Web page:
Climbers attack Rock at Glory event

39 competitors finish

“Twenty-four hours of climbing—that sounds crazy.”
Those words were said by Governor Bill Ritter this past Friday in downtown Gunnison at a kick-off for our event, 24 Hours of Gunnison Glory, held in conjunction with the Gunnison River Festival. Similar thoughts had been going through my own mind for the last six months since Alec Solimeo, coach of the local youth climbing team, the Peaceful Warriors, convinced me to team up on organizing the event.
My worries and stress over the event were real: we were organizing climbers together to rack up as many climbs as they could at the notoriously brutal granite boulders and crags at our local Hartman Rocks; all while depriving themselves of sleep, which upped the risk factor considerably. Thoughts of injuries and other possibilities even worse ran through my head often while planning out the logistics of the event. You can bet that the Western State College Mountain Rescue Team was one of the first organizations we called up to help assist us. (They came through brilliantly by the way.) Sally Thode and Arden Anderson from the Bureau of Land Management were also extremely helpful with risk management.
But in the end 39 competitors finished the event, almost without a scratch. Here’s some highlights. Chad Jukes, of Salt Lake City, an Afghanistan and Iraq war veteran, and below the knee amputee came out and met up with some locals to make a squad of four that called themselves Team Impromptu. Matt Samet, the editor of Climbing Magazine out of Boulder, showed up to sample for the first time of our Gunnison rock and was thoroughly impressed.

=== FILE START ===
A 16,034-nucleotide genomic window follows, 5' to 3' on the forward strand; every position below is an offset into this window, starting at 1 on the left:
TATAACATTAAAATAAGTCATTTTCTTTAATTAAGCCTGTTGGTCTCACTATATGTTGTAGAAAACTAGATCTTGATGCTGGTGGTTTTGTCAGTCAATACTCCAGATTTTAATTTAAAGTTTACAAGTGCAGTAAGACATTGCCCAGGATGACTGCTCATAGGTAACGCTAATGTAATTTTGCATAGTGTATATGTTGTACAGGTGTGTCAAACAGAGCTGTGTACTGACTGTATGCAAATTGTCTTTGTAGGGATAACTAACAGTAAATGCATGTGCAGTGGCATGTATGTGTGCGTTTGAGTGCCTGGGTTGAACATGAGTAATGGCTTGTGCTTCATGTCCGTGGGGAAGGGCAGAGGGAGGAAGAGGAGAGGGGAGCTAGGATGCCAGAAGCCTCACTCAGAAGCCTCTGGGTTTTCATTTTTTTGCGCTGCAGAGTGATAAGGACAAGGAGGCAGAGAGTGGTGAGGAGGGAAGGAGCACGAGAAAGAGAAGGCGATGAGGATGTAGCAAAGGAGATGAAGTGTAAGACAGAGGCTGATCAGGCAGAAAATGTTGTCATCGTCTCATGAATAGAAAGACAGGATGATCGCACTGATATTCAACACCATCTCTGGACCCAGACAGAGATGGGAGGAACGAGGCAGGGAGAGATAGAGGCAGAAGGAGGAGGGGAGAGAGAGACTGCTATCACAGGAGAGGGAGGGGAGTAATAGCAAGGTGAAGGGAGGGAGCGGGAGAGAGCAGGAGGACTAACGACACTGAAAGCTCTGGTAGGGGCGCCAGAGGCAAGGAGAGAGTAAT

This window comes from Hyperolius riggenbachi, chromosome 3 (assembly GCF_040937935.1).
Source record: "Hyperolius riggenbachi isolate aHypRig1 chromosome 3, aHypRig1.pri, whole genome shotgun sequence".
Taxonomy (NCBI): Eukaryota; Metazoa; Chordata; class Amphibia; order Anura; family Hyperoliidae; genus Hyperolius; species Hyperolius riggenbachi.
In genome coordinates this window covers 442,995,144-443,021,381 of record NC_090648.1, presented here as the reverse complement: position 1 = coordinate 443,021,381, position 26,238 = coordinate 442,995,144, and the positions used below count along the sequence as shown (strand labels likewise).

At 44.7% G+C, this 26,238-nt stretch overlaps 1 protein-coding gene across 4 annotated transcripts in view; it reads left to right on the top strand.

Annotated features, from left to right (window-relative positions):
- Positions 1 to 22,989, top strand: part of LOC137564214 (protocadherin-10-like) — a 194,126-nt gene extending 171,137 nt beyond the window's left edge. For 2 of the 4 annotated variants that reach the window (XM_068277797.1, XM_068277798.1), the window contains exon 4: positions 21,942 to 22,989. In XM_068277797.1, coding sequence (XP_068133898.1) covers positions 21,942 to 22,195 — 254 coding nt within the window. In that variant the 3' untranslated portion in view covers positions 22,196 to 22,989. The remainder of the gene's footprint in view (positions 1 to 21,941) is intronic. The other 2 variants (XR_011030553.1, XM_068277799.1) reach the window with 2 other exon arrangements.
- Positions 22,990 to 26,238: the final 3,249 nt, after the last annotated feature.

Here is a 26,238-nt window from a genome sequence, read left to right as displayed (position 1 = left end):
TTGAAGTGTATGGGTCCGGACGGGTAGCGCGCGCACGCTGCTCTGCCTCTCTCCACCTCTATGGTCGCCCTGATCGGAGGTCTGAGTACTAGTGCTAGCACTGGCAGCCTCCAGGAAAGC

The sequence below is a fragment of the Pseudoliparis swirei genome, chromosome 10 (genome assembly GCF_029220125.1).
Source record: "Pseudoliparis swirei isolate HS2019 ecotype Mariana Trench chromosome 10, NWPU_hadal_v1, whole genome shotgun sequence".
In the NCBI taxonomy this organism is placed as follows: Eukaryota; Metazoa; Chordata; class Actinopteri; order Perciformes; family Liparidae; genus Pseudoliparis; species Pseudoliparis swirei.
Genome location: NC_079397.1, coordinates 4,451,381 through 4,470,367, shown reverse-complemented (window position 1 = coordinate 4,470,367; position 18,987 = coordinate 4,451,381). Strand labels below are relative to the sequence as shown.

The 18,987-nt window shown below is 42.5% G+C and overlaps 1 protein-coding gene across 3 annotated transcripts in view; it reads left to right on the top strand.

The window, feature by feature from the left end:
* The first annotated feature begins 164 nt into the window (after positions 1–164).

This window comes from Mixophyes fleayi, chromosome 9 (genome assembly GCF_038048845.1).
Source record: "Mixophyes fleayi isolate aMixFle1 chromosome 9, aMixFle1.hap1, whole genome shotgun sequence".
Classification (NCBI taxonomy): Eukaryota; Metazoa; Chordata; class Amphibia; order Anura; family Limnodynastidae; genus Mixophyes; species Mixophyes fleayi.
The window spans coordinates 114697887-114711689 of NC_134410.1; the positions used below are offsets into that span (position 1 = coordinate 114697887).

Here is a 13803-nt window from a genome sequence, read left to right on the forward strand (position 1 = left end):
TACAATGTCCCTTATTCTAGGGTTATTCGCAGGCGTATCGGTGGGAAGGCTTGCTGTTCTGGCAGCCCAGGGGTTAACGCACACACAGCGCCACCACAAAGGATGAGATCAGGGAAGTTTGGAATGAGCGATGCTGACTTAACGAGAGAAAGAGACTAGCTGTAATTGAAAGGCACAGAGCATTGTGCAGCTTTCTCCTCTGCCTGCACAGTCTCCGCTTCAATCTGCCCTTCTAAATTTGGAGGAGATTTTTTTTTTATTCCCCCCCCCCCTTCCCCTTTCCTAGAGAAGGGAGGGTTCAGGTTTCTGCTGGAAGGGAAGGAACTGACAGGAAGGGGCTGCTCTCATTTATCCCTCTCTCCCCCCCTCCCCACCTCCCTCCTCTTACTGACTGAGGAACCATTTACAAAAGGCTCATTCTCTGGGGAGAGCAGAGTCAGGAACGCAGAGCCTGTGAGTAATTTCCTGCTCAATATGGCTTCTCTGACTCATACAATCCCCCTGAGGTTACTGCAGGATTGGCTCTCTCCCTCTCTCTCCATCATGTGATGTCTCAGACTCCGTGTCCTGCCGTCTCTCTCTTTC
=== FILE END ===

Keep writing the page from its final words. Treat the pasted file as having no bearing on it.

The Peaceful Warriors were perhaps the most impressive of all competitors. Only allowed to compete for 12 hours, the youth competitors climbed their hearts out, and made up a good percentage of all climbers at the event.
Their 12 hours were cut a little short by one of the most fantastic summer storms I’ve witnessed, when a dramatic orange sky filled with thunder, lightning and even a rainbow, finally let loose with rain just as the sun was setting.
Night climbing was interesting to say the least. Phillip Street, a competitor in the Gunnison Loco Motive, multi-sport race, also held this weekend, showed up at midnight ready with a headlamp to take part in Gunnison Glory. Pretty impressive considering he had been up since six in the morning and had done a four-mile float down the river, biked 26 miles at Hartmans and finished up with a challenging six-mile run.
Most climbers didn’t make it through the night without sleeping though Solimeo and Dakota Becker, a Western State College student and volunteer managed to climb their way up until sunrise. Solimeo, a tireless worker and a recent father, was a true hero for this event.
Now as the event fades into my memory banks I’m fairly confident that we were not crazy. 24 Hours of Gunnison Glory is now another excellent event that we can add to the prolific list of summer festivals. Now… it’s time to catch up on some sleep.

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